I can understand how difficult the situation would be for the teenage orphan to lose our dear ones. But as it is rightly said that we should move on with our life - I can understand here the situation is quite difficult but it's recommended that we need to somehow move forward with our lives.
Some of the motivation that I'll provide to the teenager would be - that life has up and downs but these downturns are not for always so move on and accept the fact that we have lost our dear ones.
Once a person accepts that he or she has lost the dear ones that only can they focus on other works. I'll, also encourage the teenager to focus on his studies because as at times the teenagers get distracted and tend to drop out of school or college. My focus would be to motivate him to continue on with his/her studies as this is very critical for him to grow in future and understand things how they work and what we need to do to survive in this dynamic world.
The other motivation would be around being connected with the other family members. The family is important and sometimes during these hard times the person feels alone and tend to leave all the family members around. This further leads him to take wrong decisions in life. So, the motivation would be to stay connected with other people in the family - go visit them during weekends as this will help to get out of the recent incident that has happened in life.
Finally, I did like to share with him motivational stories around how people during tuff lifetimes are able to get out of it by focusing on things that they need to do. Sometimes the encouraging words and motivational stories pump up the individual to get out the situation he or she is in and get back on track of life. So, I did like to share great inspiration stories so that the teenager can relate that life is not all about good - we do face bad times and they are not there for always. Bad times comes and goes it just the part of our life.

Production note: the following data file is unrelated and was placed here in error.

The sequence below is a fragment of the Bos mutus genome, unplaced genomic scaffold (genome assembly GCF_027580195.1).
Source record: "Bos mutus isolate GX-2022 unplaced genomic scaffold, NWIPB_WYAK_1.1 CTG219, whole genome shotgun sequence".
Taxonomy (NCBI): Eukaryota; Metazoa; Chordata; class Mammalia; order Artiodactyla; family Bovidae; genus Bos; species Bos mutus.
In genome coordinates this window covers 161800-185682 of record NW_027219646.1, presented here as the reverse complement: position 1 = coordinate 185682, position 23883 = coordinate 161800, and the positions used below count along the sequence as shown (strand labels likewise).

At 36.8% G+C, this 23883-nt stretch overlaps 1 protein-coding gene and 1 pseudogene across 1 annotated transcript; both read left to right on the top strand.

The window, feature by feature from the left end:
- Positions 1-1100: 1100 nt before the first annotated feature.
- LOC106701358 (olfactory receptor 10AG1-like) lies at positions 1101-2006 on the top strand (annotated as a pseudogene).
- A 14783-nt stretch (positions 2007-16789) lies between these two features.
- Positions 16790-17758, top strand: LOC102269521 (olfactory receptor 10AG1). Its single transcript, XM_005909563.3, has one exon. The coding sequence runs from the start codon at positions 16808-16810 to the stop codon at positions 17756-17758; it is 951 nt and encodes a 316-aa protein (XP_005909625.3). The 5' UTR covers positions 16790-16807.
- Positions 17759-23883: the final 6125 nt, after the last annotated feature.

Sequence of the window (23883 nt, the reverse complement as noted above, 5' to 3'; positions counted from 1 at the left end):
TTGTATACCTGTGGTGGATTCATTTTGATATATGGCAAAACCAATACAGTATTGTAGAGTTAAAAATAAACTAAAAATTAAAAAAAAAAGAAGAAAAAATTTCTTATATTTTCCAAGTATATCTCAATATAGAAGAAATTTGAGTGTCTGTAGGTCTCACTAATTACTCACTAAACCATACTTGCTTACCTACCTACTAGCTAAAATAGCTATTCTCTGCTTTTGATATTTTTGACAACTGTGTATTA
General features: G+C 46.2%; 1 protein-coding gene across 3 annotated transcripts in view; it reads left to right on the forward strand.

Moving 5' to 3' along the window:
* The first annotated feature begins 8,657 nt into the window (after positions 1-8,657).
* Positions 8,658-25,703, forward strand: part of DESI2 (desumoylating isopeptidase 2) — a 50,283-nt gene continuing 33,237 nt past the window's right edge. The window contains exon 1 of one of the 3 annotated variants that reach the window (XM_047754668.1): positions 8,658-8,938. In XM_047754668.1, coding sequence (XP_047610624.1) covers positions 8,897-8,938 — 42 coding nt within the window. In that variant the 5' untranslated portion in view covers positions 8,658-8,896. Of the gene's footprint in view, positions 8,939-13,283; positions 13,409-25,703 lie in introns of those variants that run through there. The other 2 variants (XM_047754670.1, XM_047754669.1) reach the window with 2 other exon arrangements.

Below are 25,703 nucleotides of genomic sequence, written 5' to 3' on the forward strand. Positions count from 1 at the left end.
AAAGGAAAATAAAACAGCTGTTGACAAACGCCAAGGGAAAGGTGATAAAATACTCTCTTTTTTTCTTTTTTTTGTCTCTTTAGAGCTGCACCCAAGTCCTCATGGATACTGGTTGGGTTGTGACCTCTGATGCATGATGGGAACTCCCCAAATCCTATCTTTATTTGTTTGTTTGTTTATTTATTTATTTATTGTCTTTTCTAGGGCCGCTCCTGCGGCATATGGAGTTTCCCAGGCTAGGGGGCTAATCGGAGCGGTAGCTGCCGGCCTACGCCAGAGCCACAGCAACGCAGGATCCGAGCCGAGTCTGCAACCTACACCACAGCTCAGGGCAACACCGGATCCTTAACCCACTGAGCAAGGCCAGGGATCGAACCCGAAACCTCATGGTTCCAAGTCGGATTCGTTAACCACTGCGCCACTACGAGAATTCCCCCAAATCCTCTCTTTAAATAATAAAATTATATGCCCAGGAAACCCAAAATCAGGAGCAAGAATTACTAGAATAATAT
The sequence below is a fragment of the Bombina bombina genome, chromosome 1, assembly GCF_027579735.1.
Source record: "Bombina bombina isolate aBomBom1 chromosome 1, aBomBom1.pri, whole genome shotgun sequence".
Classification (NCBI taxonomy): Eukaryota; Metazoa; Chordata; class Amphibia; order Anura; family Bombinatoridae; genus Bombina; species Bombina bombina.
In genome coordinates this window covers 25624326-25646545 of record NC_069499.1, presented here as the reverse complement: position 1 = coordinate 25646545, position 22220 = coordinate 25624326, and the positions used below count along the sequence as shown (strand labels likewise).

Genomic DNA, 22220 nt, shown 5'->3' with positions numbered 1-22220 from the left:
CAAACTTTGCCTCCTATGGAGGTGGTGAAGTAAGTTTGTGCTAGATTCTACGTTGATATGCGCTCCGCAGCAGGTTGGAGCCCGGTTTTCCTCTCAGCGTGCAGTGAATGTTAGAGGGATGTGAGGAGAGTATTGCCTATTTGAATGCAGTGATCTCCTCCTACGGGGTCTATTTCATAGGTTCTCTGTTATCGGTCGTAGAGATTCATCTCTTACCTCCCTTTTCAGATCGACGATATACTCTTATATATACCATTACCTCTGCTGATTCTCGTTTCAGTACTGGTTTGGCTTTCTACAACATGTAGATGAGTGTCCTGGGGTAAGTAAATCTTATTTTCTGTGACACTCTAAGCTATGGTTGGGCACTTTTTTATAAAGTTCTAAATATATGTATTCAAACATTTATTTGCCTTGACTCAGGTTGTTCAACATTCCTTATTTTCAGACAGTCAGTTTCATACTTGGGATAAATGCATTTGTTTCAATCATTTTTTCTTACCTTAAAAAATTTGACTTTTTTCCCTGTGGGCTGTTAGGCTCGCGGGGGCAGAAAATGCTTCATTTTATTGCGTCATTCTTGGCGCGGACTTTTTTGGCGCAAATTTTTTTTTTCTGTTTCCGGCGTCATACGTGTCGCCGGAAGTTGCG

The words depend solely on the situation at hand and the message you intend to pass across.
If the teenage orphan is depressed and tired of trying to succeed and be established. You could tell him/her that, "it gets better in time, life brings challenges our way to toughen us up for what awaits in the future. How we handle these challenges would determine what the future would bring. But at the end of the day, the challenges would end, and where you would be by then, is solely determined by how you handled the challenges you faced. So faced them head on, and don't be afraid to fail. Just get back up everytime you fall and you would see yourself at the top"
It's never fun losing one's parent(s) at a young age. The feeling could be suicidal and there is hardly anything you could do to stop the child from grieving.
First, the teenager would need you to be there. Like be the shoulder they could cry crying on.
Then, acknowledge that the parents are gone and that nothing they say or do can bring them back. Acknowledge that their feelings are normal. It's not normal to cry, normal to grief. You have to acknowledge their presence and listen to them speak and talk about the importance, the role the dead played in the life of the teenager.
Much of what you need to do is but talk actually, but to listen. To offer your listening ear and to understand the emotional toil that goes with the loss of a dear one.
What you need to do is to validate their feelings and not to trivialize their grief.
I'm limited to today what I can provide as an answer because you said 'words' and not 'actions' , what to do.
I hope this helps however!